Ginger Nuts of Horror
an effective low budget, independent horror film with an interesting central premise
Over the last almost eighteen months, Film Gutter has been something of an international quest to try and find the most twisted cinema out there. But it only occurs to me in writing this review that this might well be the first I've looked at from my home nation, right here in the UK. It feels good to be reviewing something home-grown here – certainly not because I'm the wildest of patriots, but as a British-based column on a British-based website it'd be nice to give a bit of a plug to something from these shores. And now the opportunity has come with The Lesson, not long released having recently been screened at venues including Frightfest and Glasgow Film Festival.
The Lesson, not surprisingly, starts in a school environment and follows a trio of boys – including out lead, Finn – who are basically teenage delinquents. They skip school, key people's cars, drink, smoke and are generally bullying towards teachers and many of their fellow students. Finn's home life is pretty unusual, as he lives with his older brother, Jake, and his Russian partner Mia, although there's a distinct sexual tension between Mia and Finn throughout the movie. The opening of the movie sets you up to dislike the lead and sympathise with the put-upon teachers and school staff, which it does promptly turn on its head through the dark schemings of English teacher Mr Gale.
While they're out one evening, Finn and his friend Whiteley are knocked unconscious and Finn awakens to find himself tied to a table in a garage somewhere. And in this situation, for once, Mr Gale has Finn's undivided attention. Gale appeared so mild-mannered and middle-aged in his previous appearance in the movie, but here is a much-changed man, broken by years of his ideals being shattered and unremitting intimidation and ignorance from his students. Now it is full-on, bipolar insanity from Gale. It's a fine performance from Robert Hands, whose nervous energy and non-stop philosophical rhetoric carry much of the movie. And his quest is to teach Finn about inspiration, motivation and the things that truly make life great, using Lord of the Flies as a metaphor for the lives of modern schoolchildren.
In all honesty, I couldn't tell how much of the philosophy poured out by Gale is genuinely relevant, but it doesn't matter all that much, because he believes in his words so intensely. And he also believes that the immediate threat of violence is a great motivator, threatening to nail Finn's hand to the table if he takes more than ten seconds to find a word in the dictionary – and eventually doing it too. There's much worse to come, too, as Mia finds herself drawn into the nightmare Finn is forced to endure...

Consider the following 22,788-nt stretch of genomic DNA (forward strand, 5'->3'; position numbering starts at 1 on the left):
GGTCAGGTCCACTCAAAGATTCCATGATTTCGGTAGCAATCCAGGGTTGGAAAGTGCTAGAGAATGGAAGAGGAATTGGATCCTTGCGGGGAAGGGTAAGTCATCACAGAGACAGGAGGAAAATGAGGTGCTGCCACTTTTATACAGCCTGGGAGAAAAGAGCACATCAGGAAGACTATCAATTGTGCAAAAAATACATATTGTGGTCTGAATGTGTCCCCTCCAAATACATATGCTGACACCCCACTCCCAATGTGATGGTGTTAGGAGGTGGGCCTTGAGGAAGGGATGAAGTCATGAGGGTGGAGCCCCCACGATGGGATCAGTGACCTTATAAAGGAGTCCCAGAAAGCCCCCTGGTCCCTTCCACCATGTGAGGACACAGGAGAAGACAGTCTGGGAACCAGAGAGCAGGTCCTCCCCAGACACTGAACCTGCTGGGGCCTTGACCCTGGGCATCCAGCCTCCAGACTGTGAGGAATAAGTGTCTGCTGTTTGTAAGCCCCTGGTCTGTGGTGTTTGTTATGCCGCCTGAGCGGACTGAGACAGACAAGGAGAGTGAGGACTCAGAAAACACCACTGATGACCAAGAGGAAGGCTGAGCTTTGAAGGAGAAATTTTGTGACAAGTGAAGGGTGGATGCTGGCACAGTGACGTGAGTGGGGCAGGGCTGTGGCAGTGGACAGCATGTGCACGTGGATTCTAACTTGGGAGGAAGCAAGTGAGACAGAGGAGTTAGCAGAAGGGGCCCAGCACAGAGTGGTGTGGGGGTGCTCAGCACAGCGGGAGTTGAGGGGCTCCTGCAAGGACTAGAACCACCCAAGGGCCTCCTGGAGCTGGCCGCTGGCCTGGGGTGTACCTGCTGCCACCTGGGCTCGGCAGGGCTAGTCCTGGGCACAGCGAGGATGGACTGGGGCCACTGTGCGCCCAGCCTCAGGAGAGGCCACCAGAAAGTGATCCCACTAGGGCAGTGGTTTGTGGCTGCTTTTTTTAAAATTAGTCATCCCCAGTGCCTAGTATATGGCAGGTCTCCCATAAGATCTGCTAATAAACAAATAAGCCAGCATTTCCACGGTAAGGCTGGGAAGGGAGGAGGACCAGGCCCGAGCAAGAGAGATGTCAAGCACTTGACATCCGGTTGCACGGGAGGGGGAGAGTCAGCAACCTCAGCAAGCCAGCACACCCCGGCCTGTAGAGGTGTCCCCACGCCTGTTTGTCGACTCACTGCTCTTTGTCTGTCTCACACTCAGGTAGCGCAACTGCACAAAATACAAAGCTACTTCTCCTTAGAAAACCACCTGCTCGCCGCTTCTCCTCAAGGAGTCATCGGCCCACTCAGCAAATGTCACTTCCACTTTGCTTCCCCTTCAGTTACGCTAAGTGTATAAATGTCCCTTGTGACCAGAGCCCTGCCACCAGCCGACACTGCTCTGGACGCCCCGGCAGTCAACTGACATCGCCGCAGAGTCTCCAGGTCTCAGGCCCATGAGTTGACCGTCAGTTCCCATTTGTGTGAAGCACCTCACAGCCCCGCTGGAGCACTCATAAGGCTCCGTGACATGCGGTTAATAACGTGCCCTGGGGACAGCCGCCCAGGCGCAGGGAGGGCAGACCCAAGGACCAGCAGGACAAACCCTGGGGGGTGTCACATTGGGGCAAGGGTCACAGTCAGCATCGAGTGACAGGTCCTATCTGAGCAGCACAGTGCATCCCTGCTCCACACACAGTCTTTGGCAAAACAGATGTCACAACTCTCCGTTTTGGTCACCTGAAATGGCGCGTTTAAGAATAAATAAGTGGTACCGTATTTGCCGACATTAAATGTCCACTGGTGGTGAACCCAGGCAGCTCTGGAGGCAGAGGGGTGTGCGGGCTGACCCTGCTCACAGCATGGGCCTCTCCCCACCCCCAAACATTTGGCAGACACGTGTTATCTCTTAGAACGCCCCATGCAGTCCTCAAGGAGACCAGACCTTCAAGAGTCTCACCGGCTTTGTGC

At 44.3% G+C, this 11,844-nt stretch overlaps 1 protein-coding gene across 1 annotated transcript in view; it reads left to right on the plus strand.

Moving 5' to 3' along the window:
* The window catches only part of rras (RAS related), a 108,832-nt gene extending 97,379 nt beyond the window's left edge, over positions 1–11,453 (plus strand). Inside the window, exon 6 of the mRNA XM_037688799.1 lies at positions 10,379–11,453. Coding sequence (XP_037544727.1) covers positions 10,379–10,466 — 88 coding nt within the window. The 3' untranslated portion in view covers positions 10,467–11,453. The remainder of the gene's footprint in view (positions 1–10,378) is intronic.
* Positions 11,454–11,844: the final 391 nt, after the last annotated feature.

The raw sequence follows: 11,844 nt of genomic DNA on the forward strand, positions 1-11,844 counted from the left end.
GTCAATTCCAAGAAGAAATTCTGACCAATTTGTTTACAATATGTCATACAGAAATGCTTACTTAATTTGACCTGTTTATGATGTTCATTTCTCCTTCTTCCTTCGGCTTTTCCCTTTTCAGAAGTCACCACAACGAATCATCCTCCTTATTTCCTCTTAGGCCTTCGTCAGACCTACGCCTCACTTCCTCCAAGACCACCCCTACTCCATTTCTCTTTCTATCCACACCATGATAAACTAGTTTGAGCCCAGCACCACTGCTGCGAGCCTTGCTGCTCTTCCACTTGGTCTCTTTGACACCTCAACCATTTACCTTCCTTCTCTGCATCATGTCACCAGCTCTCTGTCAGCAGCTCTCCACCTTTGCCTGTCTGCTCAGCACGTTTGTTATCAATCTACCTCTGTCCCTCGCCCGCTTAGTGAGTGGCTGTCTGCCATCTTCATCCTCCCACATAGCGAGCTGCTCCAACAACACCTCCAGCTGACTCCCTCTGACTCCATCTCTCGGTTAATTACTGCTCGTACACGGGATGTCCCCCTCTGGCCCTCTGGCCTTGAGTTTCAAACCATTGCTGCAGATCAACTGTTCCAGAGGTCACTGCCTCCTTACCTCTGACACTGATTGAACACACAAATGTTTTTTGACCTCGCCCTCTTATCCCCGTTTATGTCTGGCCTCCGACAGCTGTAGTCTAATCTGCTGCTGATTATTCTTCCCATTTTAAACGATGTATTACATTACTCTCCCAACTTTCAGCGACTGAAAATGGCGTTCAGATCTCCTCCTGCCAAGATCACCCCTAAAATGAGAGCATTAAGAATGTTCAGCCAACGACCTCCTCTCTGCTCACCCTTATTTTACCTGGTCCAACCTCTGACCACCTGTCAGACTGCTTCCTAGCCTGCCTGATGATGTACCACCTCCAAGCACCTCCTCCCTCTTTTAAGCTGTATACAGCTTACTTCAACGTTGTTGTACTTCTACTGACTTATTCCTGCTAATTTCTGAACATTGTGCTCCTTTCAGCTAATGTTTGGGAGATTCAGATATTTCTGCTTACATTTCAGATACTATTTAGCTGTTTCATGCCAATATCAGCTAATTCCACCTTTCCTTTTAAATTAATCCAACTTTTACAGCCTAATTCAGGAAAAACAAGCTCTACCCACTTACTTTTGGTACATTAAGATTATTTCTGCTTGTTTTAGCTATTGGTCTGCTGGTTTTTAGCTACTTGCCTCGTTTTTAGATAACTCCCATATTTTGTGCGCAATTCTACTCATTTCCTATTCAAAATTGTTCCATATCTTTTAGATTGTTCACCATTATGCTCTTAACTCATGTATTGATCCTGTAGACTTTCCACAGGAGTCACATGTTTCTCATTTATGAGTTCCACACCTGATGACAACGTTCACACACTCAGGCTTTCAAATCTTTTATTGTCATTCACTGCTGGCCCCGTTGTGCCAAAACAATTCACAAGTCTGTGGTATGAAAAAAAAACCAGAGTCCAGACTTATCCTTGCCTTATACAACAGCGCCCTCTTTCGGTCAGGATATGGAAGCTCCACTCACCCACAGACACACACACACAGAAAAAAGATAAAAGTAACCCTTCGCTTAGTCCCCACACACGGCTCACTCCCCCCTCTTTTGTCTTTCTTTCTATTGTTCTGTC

Honestly, there's more than a touch of Saw to this one, with Gale in the role of a verbose Jigsaw determined to teach Finn just how much there is to life beyond his limited view. It sort of plays out as a low-fi British version of the successful US franchise, which is not meant as a bad thing. There's a definite grittiness and unpleasantness to this which the lack of technology and expertise from Gale enhances, and the feeling of watching two kids – even though they are older and distinctly unpleasant kids – go through this ordeal is a pretty tense and uncomfortable experience. For me, there are two things really holding this back – one, unfortunately, is the role Finn plays in the story. I don't think it's actually the performance, but more the script, which calls from him to sit silently for long spells and doesn't really help you to engage with his plight as a character. Secondly, it also feels like there's something inherently wrong with the moral point here; the ending left a slightly bad taste in my mouth, but I won't go so far as to spoil that one for you.
The Lesson, overall, is an effective low budget, independent horror film with an interesting central premise and a particularly fine performance from Robert Hands buoying the whole thing up immensely. It's not perfect, but it is eminently watchable despite a slightly muddy ethical point and one or two somewhat stereotypical performances. It's not the most shocking we've watched but it'll certainly keep your eyes on the screen for its full running time. So I'll award this one a scholarly 7/10. Let's call it a safe B, shall we...
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Film Gutter Volume 1 is the full collection of 2015 reviews and interviews from Ginger Nuts of Horror's popular Film Gutter series, looking at some of the most bizarre, grotesque and disturbing horror features ever made. With over 50 movie reviews plus interviews with directors and actors including Tom Six, Dieter Laser, Matthew A Brown Jimmy Weber and Phil Stevens. Film Gutter Volume 1 also takes in a host of exclusive content, including the much-requested 'most disturbing movies' list!
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